Kiir and Machar’s factions will have three months to form a transitional government which will then hold power for three years.
PIC: South Sudan leaders, President, Salva Kiir and his arch rival, Riek Machar shake hands while Uganda's President, Yoweri Museveni looks on at one of the events. (File photo)
KAMPALA - Uganda has asked the leaders of South Sudan to abide by the terms of the latest peace deal in order to restore the country's economy and guarantee stability in the region.
South Sudan's President, Salva Kiir and his arch rival, Riek Machar signed a final power-sharing deal on Sunday raising hope of an end to a civil war that has torn the country and claimed thousands of people.
President Yoweri Museveni, who has been involved in talks to bring the warring parties to resolve the conflict, was one of the many leaders who witnessed the signing of the latest peace deal.
The state minister for foreign affairs, Henry Okellooryem said Uganda was anxious to see a permanent end to the conflict through implementation of the terms of Sunday's peace agreement.
"We have agreed to be guarantors of that agreement but we should not be taken for granted because we are friends of SalvaKiir," Oryem told New Vision in an interview.
"It is in our national interest that there is peace and that the parties implement the peace agreement not only in word but also in deed, so that we can start trading and young people looking for opportunities can cross the border."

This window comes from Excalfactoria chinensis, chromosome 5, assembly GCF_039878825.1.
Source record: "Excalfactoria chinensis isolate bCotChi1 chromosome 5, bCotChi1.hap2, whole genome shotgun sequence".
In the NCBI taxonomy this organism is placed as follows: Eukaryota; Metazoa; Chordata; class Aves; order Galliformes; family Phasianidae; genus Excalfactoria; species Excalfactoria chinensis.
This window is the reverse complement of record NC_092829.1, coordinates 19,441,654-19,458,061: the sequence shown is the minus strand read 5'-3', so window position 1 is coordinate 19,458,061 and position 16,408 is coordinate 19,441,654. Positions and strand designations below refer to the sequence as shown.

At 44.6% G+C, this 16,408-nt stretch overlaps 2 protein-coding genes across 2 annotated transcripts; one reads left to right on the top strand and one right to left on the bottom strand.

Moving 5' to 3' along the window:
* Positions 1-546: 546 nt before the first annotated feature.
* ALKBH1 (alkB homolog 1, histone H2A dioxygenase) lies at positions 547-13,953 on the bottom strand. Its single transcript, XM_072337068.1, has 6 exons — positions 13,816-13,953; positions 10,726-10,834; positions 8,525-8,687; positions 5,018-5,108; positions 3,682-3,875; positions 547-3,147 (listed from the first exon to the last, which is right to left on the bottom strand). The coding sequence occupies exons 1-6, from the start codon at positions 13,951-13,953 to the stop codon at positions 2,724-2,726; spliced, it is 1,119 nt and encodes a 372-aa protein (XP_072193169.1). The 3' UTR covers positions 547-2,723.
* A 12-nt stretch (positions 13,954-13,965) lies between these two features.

The deal, which paves the way to a final peace accord aimed at ending the war in the world's youngest country, was signed in the presence of Sudanese President Omar al-Bashir and his counterparts from Kenya, Uganda and Djibouti, along with foreign diplomats.
Kiir and Machar's factions will have three months to form a transitional government which will then hold power for three years, according to the terms of the agreement.
Uganda is home to more than one million refugees from South Sudan who have crossed into the country since violence broke out in the restive world's youngest nation four years ago.
Refugees and asylum seekers from South Sudan are accommodated at multiple resettlement centres in the West Nile sub-region, namely: Bidibidi, Adjumani, Rhino, Imvepi, Omugo, Palo and Lamwo.
Fighting broke out in December 2013 when forces, loyal to President, SalvarKiir and his former deputy, RiekMachar clashed, sparking unrest.
An estimated three million South Sudanese have reportedly fled the country while thousands more have lost their lives, plunging the country into chaos and economic ruin.
In the past, attempts to reconcile Kiir and Macharyielded little benefit as ceasefire pacts have been repeatedly violated by forces of two factions of the Sudan People's Liberation Army (SPLA).
The fighting in South Sudan plunged has affected hundreds of Ugandan traders who have counted losses worth billions as the once lucrative market started to falter.